The Tuskegee Syphilis Study: Access and Control over Controversial Records

by Whorley, Tywanna

Abstract (Summary)
As the nations archives, the National Archives and Records Administration (NARA) preserves and provides access to records that document how our government conducts business on behalf of the American peoplepast and present. For the American citizen, NARA provides a form of accountability through the records within its custody which affect the nations collective memory. A plethora of these records, however, contain evidence of the federal governments misconduct in episodes in American history which affected public trust. The Tuskegee Syphilis Study records are a prime example of records within the custody of NARA that continue to have a lasting affect on public trust in the federal government. Even though NARA disclosed administrative records that document the governments role in the study, the Tuskegee Syphilis Study records continue to challenge the institution on a variety of archival issues such as access, privacy, collective memory, and accountability. Through historical case study methodology, this study examines the National Archives and Records Administrations administrative role in maintaining and providing access to the Tuskegee Syphilis Study records, especially the restricted information. The effect of the changing social context on NARAs recordkeeping practices of the Tuskegee Syphilis Study records is also explored.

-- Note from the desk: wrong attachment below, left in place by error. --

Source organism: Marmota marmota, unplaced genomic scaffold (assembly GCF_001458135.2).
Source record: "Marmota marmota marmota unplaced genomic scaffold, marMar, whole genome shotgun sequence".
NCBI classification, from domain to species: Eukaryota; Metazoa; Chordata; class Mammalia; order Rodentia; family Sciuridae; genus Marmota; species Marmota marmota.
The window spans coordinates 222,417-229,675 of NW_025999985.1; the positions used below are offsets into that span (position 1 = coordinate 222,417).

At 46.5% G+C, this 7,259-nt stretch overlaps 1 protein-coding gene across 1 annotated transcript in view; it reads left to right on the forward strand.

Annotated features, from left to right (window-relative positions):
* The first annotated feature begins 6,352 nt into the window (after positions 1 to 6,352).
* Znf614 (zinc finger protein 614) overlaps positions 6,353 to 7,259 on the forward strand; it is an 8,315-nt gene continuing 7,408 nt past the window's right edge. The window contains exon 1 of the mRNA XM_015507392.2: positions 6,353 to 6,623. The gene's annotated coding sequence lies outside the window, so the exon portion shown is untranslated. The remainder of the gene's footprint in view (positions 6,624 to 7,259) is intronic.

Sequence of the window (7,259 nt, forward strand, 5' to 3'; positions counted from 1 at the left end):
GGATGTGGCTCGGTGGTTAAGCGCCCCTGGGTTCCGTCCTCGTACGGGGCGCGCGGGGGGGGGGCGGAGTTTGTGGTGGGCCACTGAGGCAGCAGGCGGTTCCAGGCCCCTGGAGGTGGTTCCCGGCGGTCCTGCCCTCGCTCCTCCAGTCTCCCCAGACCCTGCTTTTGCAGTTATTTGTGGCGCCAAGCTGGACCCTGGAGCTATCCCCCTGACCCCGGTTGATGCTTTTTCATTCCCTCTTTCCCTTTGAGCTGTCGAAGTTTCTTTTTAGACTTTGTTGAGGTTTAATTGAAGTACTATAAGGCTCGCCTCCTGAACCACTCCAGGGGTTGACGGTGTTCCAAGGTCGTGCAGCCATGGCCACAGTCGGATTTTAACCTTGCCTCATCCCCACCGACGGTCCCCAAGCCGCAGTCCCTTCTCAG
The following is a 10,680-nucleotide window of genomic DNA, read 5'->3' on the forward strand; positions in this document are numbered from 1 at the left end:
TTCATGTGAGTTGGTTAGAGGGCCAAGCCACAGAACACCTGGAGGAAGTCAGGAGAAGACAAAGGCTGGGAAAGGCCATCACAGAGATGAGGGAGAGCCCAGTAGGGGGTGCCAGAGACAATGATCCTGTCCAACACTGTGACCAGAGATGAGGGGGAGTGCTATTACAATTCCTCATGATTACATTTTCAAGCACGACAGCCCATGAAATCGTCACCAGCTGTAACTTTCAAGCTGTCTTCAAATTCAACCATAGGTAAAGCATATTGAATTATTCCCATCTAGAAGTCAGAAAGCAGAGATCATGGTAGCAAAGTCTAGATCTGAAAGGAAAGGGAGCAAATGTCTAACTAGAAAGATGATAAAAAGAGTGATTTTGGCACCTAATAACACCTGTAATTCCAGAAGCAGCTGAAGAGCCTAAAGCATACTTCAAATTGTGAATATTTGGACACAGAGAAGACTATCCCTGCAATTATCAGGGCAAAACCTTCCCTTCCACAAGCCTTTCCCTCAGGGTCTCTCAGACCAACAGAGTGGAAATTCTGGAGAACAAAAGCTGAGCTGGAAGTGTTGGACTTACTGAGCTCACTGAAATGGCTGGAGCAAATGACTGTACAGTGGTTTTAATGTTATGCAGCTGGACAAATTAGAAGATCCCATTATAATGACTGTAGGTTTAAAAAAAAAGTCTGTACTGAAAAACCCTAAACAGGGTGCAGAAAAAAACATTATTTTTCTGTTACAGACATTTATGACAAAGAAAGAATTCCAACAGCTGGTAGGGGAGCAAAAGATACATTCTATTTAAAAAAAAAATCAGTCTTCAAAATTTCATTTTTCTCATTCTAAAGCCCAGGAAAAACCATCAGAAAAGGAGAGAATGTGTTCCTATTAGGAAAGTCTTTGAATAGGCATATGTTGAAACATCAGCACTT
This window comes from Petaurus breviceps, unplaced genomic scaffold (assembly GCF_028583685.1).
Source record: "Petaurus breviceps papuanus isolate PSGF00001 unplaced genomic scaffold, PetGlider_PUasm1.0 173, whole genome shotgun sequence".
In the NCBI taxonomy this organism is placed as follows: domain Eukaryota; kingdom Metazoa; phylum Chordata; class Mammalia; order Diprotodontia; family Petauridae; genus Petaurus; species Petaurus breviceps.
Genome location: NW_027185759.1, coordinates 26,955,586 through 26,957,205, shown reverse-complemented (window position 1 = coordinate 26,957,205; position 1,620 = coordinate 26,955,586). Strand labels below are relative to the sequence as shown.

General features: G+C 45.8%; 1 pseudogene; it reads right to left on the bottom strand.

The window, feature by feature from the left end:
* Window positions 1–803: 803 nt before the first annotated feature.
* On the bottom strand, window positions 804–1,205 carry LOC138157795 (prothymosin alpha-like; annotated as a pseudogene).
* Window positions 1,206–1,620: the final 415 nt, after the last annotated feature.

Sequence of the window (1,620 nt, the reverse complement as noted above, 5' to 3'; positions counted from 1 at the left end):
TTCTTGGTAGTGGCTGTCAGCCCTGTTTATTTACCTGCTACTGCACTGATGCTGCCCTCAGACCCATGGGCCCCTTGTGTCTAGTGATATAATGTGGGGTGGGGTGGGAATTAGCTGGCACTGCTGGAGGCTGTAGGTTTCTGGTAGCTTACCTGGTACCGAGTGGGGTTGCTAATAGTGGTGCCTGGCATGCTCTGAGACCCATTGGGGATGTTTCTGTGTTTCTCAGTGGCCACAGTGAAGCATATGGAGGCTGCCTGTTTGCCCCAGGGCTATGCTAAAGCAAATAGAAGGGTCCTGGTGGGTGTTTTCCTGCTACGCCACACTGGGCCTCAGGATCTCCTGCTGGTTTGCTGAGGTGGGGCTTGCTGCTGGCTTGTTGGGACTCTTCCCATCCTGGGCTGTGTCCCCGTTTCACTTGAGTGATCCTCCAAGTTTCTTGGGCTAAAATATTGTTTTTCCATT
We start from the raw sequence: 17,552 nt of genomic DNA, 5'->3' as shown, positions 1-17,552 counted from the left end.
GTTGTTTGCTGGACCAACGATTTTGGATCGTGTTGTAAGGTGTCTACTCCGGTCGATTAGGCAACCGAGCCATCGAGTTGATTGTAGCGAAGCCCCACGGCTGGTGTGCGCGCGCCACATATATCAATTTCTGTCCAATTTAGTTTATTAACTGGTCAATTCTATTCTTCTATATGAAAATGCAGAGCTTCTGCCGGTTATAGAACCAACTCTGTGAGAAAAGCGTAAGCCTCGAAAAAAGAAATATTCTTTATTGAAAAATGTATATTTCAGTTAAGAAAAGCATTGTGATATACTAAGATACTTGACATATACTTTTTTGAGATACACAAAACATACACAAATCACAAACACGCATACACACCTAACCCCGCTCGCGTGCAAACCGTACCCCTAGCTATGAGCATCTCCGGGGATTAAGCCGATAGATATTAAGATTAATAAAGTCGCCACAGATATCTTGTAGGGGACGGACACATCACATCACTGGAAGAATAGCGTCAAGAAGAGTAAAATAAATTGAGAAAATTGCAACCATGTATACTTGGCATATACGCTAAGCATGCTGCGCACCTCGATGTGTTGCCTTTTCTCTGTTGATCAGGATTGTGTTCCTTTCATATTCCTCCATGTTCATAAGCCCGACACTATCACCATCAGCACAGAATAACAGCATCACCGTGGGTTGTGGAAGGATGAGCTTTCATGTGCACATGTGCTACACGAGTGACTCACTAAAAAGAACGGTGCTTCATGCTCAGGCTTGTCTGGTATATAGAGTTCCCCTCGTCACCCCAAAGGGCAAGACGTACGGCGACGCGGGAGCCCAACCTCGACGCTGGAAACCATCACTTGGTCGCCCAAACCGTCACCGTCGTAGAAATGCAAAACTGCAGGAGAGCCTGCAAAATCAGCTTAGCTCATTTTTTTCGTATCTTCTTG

Bibliographical Information:

Advisor:ellen detlefsen; Margaret Kimmel; Elizabeth Yakel; Richard Cox; Stephen Thomas; Joe Trotter

School:University of Pittsburgh

School Location:USA - Pennsylvania

Source Type:Master's Thesis

Keywords:information science


Date of Publication:10/06/2006

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